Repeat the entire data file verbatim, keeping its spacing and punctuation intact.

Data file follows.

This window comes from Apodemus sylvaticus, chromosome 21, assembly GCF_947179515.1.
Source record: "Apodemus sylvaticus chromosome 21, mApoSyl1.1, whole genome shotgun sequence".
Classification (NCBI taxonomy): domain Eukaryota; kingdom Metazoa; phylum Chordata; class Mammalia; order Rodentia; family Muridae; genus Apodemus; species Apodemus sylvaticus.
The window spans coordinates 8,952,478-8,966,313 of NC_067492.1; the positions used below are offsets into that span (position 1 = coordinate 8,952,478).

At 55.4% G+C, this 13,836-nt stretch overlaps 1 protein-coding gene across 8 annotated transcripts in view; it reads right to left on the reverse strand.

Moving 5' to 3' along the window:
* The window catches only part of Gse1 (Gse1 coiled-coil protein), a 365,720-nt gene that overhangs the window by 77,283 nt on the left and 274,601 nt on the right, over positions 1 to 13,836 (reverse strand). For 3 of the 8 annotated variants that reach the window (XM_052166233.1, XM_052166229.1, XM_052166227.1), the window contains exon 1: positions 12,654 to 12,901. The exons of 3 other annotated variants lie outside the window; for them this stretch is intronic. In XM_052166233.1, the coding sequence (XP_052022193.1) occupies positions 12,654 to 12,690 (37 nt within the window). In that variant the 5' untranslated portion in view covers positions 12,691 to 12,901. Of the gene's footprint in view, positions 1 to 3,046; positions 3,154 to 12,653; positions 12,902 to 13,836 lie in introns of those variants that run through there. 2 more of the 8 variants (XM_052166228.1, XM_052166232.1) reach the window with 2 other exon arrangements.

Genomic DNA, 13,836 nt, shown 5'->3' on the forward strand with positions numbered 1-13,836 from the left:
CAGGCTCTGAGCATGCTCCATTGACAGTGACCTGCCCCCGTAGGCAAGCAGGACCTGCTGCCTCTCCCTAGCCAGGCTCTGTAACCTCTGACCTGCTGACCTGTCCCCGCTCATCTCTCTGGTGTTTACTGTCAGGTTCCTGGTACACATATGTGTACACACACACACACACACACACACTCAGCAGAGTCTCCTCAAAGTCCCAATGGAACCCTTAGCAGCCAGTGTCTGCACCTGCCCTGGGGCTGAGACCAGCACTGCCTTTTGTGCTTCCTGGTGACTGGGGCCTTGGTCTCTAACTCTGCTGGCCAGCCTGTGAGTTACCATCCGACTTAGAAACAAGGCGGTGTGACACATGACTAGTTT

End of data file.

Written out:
This window comes from Apodemus sylvaticus, chromosome 21, assembly GCF_947179515.1.
Source record: "Apodemus sylvaticus chromosome 21, mApoSyl1.1, whole genome shotgun sequence".
Classification (NCBI taxonomy): domain Eukaryota; kingdom Metazoa; phylum Chordata; class Mammalia; order Rodentia; family Muridae; genus Apodemus; species Apodemus sylvaticus.
The window spans coordinates 8,952,478-8,966,313 of NC_067492.1; the positions used below are offsets into that span (position 1 = coordinate 8,952,478).

At 55.4% G+C, this 13,836-nt stretch overlaps 1 protein-coding gene across 8 annotated transcripts in view; it reads right to left on the reverse strand.

Moving 5' to 3' along the window:
* The window catches only part of Gse1 (Gse1 coiled-coil protein), a 365,720-nt gene that overhangs the window by 77,283 nt on the left and 274,601 nt on the right, over positions 1 to 13,836 (reverse strand). For 3 of the 8 annotated variants that reach the window (XM_052166233.1, XM_052166229.1, XM_052166227.1), the window contains exon 1: positions 12,654 to 12,901. The exons of 3 other annotated variants lie outside the window; for them this stretch is intronic. In XM_052166233.1, the coding sequence (XP_052022193.1) occupies positions 12,654 to 12,690 (37 nt within the window). In that variant the 5' untranslated portion in view covers positions 12,691 to 12,901. Of the gene's footprint in view, positions 1 to 3,046; positions 3,154 to 12,653; positions 12,902 to 13,836 lie in introns of those variants that run through there. 2 more of the 8 variants (XM_052166228.1, XM_052166232.1) reach the window with 2 other exon arrangements.

Genomic DNA, 13,836 nt, shown 5'->3' on the forward strand with positions numbered 1-13,836 from the left:
CAGGCTCTGAGCATGCTCCATTGACAGTGACCTGCCCCCGTAGGCAAGCAGGACCTGCTGCCTCTCCCTAGCCAGGCTCTGTAACCTCTGACCTGCTGACCTGTCCCCGCTCATCTCTCTGGTGTTTACTGTCAGGTTCCTGGTACACATATGTGTACACACACACACACACACACACACTCAGCAGAGTCTCCTCAAAGTCCCAATGGAACCCTTAGCAGCCAGTGTCTGCACCTGCCCTGGGGCTGAGACCAGCACTGCCTTTTGTGCTTCCTGGTGACTGGGGCCTTGGTCTCTAACTCTGCTGGCCAGCCTGTGAGTTACCATCCGACTTAGAAACAAGGCGGTGTGACACATGACTAGTTT